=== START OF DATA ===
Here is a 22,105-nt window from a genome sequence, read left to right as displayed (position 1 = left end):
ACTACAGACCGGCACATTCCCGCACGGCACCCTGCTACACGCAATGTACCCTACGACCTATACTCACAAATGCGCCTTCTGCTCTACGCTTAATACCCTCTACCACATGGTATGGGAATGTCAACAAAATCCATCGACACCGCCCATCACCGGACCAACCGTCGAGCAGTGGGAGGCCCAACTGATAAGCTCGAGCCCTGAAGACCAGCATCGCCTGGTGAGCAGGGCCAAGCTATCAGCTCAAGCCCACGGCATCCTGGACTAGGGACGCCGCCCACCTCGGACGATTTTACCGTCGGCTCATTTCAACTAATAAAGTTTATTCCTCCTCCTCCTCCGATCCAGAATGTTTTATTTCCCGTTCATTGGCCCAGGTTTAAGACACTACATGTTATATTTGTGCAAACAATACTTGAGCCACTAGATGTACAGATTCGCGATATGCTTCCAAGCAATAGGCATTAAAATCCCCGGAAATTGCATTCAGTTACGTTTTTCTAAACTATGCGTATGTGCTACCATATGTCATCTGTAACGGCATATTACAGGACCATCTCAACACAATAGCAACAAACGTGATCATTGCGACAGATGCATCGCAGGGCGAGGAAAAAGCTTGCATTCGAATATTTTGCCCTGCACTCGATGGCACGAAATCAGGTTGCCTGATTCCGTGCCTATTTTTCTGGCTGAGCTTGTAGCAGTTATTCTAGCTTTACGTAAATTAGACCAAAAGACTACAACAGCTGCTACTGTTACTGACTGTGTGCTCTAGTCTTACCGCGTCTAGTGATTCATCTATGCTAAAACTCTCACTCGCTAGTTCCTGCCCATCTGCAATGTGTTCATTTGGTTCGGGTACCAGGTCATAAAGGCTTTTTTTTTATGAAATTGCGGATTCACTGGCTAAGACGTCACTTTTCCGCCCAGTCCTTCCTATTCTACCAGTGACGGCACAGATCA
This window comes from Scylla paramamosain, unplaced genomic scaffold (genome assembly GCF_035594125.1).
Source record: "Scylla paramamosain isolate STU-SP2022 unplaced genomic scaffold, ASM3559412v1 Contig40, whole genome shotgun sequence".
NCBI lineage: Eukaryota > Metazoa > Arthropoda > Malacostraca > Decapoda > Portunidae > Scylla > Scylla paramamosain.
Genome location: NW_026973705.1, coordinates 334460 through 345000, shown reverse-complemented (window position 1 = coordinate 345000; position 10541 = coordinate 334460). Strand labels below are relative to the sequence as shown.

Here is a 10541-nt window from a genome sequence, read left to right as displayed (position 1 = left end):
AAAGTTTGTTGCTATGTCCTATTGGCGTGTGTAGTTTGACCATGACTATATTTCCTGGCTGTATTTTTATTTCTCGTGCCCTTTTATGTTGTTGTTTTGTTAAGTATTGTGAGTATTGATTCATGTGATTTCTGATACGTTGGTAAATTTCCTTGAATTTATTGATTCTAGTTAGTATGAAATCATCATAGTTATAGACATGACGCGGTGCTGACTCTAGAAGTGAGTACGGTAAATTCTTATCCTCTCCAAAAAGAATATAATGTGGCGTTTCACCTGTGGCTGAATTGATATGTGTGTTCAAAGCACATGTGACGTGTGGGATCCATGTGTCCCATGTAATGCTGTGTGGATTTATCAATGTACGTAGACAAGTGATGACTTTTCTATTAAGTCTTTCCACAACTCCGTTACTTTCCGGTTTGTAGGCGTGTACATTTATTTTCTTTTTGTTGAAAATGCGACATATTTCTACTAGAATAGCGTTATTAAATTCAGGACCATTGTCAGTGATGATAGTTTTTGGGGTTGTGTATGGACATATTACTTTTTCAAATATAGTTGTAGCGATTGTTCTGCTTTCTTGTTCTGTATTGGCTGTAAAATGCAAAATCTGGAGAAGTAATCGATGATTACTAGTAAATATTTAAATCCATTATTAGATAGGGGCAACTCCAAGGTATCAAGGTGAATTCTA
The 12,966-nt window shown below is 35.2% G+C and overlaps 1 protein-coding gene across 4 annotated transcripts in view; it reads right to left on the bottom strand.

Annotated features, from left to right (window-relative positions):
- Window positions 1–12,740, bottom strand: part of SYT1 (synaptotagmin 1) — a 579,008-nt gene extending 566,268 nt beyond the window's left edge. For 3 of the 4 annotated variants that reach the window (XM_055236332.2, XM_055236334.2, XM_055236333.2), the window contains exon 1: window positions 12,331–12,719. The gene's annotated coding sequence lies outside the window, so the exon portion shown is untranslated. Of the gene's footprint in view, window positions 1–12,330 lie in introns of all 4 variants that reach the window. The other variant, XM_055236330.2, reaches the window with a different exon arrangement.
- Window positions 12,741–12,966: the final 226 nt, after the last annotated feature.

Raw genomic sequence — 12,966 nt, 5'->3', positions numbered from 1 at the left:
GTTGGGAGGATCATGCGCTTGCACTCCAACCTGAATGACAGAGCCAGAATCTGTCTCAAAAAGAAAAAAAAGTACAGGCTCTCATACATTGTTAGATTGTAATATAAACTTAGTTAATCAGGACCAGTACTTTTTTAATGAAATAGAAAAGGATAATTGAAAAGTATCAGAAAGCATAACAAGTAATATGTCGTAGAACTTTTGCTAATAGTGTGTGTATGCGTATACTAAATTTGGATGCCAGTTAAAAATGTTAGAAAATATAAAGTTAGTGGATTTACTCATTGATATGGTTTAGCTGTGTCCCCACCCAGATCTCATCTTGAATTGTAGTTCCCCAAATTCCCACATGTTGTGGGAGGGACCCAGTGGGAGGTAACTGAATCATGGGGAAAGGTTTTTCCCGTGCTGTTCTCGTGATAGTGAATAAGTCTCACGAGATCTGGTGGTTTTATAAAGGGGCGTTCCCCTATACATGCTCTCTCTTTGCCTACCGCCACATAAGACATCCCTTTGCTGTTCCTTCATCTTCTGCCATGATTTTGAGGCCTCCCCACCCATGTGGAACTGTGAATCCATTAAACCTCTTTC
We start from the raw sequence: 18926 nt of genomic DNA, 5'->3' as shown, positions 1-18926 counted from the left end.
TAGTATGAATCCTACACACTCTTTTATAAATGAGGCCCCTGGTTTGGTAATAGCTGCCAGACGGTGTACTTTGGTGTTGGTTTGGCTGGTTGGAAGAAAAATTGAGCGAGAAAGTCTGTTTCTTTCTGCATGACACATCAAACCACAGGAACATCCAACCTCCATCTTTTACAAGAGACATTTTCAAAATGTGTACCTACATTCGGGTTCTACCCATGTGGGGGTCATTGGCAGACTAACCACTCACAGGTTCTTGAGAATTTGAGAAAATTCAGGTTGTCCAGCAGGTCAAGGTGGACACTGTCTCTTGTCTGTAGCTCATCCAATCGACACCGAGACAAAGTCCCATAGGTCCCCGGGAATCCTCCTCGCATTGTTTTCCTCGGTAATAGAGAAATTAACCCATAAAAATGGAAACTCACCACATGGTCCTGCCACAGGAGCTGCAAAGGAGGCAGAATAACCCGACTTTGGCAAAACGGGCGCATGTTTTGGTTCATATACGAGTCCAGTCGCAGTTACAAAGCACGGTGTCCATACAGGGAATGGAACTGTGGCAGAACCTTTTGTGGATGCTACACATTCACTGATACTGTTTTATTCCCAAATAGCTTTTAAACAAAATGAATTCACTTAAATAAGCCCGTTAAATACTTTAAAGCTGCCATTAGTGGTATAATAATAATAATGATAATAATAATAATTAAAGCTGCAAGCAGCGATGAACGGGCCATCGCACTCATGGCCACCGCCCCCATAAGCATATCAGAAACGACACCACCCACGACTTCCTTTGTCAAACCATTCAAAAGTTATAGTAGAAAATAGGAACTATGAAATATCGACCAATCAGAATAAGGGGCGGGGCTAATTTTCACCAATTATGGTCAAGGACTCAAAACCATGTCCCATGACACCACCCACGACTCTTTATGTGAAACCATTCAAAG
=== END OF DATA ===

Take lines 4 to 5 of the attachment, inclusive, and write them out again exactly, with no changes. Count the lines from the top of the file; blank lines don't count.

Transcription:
Source record: "Scylla paramamosain isolate STU-SP2022 unplaced genomic scaffold, ASM3559412v1 Contig40, whole genome shotgun sequence".
NCBI lineage: Eukaryota > Metazoa > Arthropoda > Malacostraca > Decapoda > Portunidae > Scylla > Scylla paramamosain.